August 10, 2017

Boggs's Anecdote Reveals Umpire Joe West Is A Power-Abusing Asshole

Umpire Joe West was recently suspended for three games because of his comments about Adrian Beltre of the Rangers. When USA Today asked him to identify the biggest complainer in baseball, West said: "It's got to be Adrian Beltre."

West continued:
Every pitch you call that's a strike, he says, "Whoa! Whoa! Whoa!" I had a game with him recently and the pitch was right down the middle. He tells me, "That ball is outside." ... I told him, "You may be a great ballplayer, but you're the worst umpire in the league. You stink."
After the suspension was announced, Beltre told reporters that when the two men talked during a game in early July, West claimed he was merely kidding. The extent to which West talks about Beltre leads me to believe he was not joking. (West's comments were published on June 20. I'm not sure why it took until early August for MLB to react to them.)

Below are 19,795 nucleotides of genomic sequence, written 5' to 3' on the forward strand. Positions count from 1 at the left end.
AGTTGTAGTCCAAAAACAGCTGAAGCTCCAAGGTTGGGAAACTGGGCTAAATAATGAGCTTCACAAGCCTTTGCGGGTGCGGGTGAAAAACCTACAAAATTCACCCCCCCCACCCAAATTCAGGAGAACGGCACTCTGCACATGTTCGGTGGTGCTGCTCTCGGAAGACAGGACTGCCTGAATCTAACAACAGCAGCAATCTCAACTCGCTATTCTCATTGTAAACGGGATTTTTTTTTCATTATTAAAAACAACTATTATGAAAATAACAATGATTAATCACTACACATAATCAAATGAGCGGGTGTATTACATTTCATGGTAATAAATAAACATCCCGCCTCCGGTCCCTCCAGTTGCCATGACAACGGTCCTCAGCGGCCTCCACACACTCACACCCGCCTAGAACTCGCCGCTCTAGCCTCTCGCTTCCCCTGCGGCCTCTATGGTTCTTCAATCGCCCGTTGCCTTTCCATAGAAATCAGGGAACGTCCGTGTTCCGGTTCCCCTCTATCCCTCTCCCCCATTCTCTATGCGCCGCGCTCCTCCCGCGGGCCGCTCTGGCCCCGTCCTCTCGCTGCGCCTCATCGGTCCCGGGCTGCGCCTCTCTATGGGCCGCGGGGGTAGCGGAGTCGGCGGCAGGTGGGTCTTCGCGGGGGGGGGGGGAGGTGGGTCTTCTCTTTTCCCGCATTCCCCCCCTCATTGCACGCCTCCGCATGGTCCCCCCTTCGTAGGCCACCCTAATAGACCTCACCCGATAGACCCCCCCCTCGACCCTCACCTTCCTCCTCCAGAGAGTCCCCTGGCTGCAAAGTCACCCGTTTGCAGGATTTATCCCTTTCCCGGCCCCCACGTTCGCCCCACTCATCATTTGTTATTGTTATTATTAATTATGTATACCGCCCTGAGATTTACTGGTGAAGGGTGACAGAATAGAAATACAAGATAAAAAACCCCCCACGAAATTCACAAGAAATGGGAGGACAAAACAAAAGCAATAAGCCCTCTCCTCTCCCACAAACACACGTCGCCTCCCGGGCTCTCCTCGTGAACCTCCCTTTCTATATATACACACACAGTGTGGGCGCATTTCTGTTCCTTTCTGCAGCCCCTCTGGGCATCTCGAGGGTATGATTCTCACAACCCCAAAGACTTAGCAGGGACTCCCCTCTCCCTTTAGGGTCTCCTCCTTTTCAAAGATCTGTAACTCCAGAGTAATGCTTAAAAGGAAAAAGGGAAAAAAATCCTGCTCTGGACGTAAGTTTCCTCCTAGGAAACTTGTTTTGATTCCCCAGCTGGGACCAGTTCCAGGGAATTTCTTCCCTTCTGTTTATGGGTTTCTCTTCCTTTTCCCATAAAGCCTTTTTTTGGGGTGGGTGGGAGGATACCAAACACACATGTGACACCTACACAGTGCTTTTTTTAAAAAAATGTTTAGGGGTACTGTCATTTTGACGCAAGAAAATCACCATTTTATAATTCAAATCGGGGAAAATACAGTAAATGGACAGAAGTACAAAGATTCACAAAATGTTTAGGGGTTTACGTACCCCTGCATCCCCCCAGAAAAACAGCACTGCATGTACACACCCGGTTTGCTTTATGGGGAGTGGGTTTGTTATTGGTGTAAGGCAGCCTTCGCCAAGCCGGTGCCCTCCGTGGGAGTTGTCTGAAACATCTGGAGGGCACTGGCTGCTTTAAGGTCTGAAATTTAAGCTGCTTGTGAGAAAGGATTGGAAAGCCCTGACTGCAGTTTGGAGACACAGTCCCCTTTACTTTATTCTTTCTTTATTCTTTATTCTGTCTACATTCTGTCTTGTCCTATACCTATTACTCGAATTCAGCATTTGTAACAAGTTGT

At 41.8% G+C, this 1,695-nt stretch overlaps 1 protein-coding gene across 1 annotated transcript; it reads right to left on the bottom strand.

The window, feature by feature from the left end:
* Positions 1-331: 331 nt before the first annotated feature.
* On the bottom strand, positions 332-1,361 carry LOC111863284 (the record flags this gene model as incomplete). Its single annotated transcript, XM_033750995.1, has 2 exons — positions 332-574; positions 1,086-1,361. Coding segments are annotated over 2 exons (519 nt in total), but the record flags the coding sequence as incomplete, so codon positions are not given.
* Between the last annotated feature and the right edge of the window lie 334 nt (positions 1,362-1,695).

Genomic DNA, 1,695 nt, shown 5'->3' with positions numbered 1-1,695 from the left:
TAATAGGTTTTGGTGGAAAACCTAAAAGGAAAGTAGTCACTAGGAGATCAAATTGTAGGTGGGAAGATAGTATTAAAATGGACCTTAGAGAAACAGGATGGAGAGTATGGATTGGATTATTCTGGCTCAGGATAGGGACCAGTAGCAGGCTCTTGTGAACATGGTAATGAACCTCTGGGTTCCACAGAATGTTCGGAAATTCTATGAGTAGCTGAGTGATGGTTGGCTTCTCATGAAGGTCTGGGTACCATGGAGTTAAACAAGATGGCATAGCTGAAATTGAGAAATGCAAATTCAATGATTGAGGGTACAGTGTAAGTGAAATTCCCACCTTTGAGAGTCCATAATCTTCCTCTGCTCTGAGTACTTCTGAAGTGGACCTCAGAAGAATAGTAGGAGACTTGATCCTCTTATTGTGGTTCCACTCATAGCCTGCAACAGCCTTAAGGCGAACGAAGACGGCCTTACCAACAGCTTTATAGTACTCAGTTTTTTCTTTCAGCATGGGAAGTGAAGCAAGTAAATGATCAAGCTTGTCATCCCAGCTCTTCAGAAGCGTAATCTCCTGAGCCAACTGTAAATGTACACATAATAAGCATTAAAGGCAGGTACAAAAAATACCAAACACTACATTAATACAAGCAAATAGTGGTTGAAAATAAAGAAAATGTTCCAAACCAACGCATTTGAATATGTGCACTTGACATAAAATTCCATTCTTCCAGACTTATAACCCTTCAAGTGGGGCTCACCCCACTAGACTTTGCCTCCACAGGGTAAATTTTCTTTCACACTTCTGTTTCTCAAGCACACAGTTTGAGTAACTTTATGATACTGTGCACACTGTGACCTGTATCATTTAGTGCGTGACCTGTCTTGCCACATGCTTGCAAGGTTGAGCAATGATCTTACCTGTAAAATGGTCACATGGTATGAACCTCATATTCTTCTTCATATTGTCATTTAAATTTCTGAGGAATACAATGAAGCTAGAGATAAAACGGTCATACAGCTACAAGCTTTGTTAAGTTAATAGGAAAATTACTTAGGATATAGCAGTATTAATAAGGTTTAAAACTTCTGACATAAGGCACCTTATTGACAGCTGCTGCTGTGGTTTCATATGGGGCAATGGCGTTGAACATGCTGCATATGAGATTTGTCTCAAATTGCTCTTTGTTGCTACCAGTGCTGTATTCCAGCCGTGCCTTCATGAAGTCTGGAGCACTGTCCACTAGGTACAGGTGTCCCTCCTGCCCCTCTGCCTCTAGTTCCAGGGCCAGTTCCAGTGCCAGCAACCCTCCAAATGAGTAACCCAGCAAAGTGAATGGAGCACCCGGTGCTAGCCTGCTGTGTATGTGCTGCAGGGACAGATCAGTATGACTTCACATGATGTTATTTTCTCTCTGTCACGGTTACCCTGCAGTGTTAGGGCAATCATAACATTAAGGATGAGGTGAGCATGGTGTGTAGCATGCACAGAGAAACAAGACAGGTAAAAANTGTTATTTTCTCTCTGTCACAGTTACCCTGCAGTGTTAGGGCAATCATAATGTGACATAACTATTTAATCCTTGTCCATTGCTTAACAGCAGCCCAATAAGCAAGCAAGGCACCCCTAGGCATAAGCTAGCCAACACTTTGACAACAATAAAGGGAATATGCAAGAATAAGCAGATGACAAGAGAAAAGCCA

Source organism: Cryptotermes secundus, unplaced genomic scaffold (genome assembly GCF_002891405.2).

From what I can find online, it looks like Beltre has been ejected from a game only twice in the last four seasons (since the start of 2014): August 23, 2015 and July 26, 2017. The most recent ejection was for moving the on-deck circle, not arguing a call. West was not involved in either ejection.

The West suspension was brought up during NESN's broadcast of Wednesday's Red Sox/Rays game by Dave O'Brien. Beltre played for the Red Sox in 2010 and O'Brien said he had no recollection of the third baseman being a chronic complainer when it came to umpires' calls. (I don't either.)

Wade Boggs, working alongside O'Brien in the booth, found it "mind-blowing" that suspending West for his comments would even be considered. He then related a story he had heard about West earlier that day, on ESPN. "Calling balls, I think John Smoltz said it, he would throw a ball right down the middle and Joe West would call it a ball just to see the pitcher's reaction."